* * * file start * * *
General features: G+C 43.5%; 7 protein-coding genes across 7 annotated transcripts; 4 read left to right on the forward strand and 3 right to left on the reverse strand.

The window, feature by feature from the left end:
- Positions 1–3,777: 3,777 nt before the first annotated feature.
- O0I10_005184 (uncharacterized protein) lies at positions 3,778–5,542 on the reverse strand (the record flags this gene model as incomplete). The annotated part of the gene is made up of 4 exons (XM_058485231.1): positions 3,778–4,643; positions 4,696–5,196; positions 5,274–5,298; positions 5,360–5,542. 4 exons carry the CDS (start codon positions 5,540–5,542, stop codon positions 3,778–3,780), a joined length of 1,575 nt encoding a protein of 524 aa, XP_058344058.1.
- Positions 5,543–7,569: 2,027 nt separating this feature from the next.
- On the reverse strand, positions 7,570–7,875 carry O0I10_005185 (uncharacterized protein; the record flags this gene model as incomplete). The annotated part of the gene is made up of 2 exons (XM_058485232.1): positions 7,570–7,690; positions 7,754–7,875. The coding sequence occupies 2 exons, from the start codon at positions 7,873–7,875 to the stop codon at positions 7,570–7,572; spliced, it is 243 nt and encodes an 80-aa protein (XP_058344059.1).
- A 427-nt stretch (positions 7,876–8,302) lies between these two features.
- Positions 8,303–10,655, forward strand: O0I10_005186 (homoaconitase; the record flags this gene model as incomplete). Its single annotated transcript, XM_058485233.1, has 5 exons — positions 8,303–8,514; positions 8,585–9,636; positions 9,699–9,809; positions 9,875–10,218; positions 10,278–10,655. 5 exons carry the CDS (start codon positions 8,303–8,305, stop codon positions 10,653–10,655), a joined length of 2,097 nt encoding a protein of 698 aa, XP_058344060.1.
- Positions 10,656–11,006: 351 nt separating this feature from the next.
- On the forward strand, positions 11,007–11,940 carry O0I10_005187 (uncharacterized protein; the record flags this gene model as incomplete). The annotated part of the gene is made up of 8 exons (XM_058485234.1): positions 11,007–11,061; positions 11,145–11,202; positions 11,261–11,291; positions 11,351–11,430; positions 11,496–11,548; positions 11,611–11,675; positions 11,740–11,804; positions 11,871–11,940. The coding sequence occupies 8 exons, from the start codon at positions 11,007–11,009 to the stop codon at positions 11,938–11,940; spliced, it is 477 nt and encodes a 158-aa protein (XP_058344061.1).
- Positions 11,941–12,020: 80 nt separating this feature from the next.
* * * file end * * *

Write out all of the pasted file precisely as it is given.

General features: G+C 43.5%; 7 protein-coding genes across 7 annotated transcripts; 4 read left to right on the forward strand and 3 right to left on the reverse strand.

The window, feature by feature from the left end:
- Positions 1–3,777: 3,777 nt before the first annotated feature.
- O0I10_005184 (uncharacterized protein) lies at positions 3,778–5,542 on the reverse strand (the record flags this gene model as incomplete). The annotated part of the gene is made up of 4 exons (XM_058485231.1): positions 3,778–4,643; positions 4,696–5,196; positions 5,274–5,298; positions 5,360–5,542. 4 exons carry the CDS (start codon positions 5,540–5,542, stop codon positions 3,778–3,780), a joined length of 1,575 nt encoding a protein of 524 aa, XP_058344058.1.
- Positions 5,543–7,569: 2,027 nt separating this feature from the next.
- On the reverse strand, positions 7,570–7,875 carry O0I10_005185 (uncharacterized protein; the record flags this gene model as incomplete). The annotated part of the gene is made up of 2 exons (XM_058485232.1): positions 7,570–7,690; positions 7,754–7,875. The coding sequence occupies 2 exons, from the start codon at positions 7,873–7,875 to the stop codon at positions 7,570–7,572; spliced, it is 243 nt and encodes an 80-aa protein (XP_058344059.1).
- A 427-nt stretch (positions 7,876–8,302) lies between these two features.
- Positions 8,303–10,655, forward strand: O0I10_005186 (homoaconitase; the record flags this gene model as incomplete). Its single annotated transcript, XM_058485233.1, has 5 exons — positions 8,303–8,514; positions 8,585–9,636; positions 9,699–9,809; positions 9,875–10,218; positions 10,278–10,655. 5 exons carry the CDS (start codon positions 8,303–8,305, stop codon positions 10,653–10,655), a joined length of 2,097 nt encoding a protein of 698 aa, XP_058344060.1.
- Positions 10,656–11,006: 351 nt separating this feature from the next.
- On the forward strand, positions 11,007–11,940 carry O0I10_005187 (uncharacterized protein; the record flags this gene model as incomplete). The annotated part of the gene is made up of 8 exons (XM_058485234.1): positions 11,007–11,061; positions 11,145–11,202; positions 11,261–11,291; positions 11,351–11,430; positions 11,496–11,548; positions 11,611–11,675; positions 11,740–11,804; positions 11,871–11,940. The coding sequence occupies 8 exons, from the start codon at positions 11,007–11,009 to the stop codon at positions 11,938–11,940; spliced, it is 477 nt and encodes a 158-aa protein (XP_058344061.1).
- Positions 11,941–12,020: 80 nt separating this feature from the next.